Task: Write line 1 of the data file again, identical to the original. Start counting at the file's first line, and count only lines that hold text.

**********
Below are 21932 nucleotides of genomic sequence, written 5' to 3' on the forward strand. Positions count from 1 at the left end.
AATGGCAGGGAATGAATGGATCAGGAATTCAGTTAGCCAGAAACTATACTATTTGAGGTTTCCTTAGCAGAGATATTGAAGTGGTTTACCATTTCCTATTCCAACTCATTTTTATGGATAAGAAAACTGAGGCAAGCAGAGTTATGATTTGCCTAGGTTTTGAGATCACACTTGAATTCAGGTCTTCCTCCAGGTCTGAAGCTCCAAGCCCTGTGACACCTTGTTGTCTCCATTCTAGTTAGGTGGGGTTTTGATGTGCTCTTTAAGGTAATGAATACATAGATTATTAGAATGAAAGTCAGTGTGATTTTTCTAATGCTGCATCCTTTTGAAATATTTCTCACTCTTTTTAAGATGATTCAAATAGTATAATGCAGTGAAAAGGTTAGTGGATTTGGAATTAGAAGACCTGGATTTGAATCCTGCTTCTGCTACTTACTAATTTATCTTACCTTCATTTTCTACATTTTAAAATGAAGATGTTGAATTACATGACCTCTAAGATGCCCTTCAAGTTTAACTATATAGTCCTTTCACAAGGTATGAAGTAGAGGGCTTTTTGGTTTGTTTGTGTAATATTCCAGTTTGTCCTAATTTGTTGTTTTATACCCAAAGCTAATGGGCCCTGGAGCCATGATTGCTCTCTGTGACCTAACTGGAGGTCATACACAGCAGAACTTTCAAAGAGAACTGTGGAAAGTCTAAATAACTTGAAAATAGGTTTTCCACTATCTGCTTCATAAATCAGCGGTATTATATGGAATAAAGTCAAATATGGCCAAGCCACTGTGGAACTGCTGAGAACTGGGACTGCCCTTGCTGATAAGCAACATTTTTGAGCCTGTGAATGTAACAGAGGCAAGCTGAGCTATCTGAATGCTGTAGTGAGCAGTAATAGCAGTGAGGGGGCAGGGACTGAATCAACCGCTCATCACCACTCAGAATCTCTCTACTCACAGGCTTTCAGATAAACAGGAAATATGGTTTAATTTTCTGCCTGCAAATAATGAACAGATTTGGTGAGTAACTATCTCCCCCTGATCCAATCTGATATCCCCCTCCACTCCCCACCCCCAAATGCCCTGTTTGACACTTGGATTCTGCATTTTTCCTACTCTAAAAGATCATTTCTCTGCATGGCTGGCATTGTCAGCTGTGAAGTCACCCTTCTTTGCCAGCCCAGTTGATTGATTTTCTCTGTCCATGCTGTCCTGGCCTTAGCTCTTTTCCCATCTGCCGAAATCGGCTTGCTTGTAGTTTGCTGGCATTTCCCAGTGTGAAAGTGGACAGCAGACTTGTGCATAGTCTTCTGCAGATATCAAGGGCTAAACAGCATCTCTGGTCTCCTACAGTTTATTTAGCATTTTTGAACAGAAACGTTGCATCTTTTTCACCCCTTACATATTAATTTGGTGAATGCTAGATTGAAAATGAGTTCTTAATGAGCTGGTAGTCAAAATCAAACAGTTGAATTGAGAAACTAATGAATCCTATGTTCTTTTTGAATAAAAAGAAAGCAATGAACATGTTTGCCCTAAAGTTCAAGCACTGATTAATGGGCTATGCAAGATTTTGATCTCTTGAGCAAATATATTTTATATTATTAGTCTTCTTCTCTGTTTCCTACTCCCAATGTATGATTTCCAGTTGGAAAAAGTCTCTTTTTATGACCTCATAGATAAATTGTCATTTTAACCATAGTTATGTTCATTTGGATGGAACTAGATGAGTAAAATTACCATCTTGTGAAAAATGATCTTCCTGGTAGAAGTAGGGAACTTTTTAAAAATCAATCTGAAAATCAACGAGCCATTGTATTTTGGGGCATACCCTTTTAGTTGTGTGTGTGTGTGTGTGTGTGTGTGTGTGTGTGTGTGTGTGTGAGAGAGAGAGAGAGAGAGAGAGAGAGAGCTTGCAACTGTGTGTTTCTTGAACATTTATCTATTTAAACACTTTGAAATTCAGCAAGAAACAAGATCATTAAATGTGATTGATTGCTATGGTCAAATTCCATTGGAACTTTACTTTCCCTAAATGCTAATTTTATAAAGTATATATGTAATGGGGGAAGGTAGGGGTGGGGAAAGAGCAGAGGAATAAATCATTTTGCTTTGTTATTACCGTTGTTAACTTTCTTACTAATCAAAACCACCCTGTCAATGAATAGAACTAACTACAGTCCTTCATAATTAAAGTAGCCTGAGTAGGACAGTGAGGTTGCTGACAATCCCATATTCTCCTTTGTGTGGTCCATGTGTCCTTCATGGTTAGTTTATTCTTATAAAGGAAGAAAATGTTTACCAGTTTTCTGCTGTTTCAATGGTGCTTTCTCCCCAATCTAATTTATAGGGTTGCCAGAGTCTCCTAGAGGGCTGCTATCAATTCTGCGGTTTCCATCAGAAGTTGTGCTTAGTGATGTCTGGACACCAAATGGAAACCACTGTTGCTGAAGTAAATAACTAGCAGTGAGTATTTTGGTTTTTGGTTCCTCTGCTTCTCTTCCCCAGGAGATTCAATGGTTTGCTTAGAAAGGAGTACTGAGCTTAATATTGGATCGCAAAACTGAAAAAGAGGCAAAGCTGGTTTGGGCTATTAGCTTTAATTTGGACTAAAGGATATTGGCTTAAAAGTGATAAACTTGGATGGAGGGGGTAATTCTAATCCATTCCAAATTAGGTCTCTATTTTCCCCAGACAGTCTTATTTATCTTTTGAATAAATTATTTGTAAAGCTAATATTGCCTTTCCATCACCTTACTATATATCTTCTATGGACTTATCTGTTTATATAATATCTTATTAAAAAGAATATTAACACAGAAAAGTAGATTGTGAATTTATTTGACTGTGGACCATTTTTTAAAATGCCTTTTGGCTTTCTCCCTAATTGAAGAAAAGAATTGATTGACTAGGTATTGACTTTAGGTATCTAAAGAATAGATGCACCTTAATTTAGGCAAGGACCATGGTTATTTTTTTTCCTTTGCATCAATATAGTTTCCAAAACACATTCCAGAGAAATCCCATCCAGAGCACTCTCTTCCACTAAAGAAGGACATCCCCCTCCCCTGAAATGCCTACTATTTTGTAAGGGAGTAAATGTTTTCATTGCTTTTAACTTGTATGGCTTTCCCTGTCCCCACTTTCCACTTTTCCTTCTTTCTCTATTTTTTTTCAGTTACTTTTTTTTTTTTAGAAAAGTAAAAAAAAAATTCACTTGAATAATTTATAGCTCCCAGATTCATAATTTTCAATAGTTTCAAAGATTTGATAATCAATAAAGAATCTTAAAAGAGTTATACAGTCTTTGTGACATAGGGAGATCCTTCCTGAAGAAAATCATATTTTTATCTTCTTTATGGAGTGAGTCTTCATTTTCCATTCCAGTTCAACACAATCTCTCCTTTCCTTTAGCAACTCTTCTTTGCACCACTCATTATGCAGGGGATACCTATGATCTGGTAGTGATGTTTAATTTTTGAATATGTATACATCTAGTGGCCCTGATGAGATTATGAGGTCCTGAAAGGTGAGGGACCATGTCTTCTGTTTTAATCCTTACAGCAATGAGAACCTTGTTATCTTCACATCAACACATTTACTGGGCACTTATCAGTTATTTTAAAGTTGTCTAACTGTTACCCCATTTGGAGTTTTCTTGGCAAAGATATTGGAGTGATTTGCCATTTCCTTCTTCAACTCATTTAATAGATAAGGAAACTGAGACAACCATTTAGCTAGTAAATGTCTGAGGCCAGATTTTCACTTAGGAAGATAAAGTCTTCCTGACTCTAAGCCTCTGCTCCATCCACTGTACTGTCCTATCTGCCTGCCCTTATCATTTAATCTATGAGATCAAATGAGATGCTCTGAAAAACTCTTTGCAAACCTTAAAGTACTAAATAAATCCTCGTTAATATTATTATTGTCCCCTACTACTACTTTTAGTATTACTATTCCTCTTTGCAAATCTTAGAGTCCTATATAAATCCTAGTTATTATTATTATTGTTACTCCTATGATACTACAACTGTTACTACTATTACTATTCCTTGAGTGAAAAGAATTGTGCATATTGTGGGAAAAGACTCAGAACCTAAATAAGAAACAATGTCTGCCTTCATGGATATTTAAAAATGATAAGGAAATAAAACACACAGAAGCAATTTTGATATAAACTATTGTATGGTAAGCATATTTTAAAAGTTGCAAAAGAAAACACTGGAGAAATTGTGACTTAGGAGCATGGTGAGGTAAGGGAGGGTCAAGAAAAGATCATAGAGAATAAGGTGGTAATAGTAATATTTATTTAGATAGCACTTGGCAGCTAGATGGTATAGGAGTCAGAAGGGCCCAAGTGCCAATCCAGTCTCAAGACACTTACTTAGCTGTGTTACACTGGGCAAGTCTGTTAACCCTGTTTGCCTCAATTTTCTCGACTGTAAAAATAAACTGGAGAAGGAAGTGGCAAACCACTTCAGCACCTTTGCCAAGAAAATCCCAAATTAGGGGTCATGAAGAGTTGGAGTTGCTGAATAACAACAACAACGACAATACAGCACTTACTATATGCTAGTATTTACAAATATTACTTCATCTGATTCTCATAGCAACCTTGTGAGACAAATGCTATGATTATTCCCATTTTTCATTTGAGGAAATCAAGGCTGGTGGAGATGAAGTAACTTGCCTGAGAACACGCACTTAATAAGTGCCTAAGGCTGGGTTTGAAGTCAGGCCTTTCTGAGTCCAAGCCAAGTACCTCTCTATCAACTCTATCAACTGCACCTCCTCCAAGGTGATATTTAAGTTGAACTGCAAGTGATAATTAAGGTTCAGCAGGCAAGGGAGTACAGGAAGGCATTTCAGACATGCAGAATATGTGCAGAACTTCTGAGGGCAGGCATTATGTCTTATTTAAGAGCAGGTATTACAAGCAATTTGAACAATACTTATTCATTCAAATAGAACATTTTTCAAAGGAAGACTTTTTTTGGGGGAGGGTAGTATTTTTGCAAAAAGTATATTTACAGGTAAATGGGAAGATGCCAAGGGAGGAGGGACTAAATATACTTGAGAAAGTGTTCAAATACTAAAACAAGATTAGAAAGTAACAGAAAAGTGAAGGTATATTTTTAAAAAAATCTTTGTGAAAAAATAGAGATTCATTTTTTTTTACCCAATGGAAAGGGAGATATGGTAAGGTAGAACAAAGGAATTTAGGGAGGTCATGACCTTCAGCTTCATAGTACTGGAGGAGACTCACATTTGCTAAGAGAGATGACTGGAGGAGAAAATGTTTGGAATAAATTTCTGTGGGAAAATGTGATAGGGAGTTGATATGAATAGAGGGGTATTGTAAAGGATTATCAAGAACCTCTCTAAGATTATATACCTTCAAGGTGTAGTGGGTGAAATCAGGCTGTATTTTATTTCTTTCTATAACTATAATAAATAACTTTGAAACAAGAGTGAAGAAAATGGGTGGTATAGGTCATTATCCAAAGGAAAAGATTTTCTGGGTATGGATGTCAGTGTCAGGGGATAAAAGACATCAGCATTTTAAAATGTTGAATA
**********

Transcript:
Below are 21932 nucleotides of genomic sequence, written 5' to 3' on the forward strand. Positions count from 1 at the left end.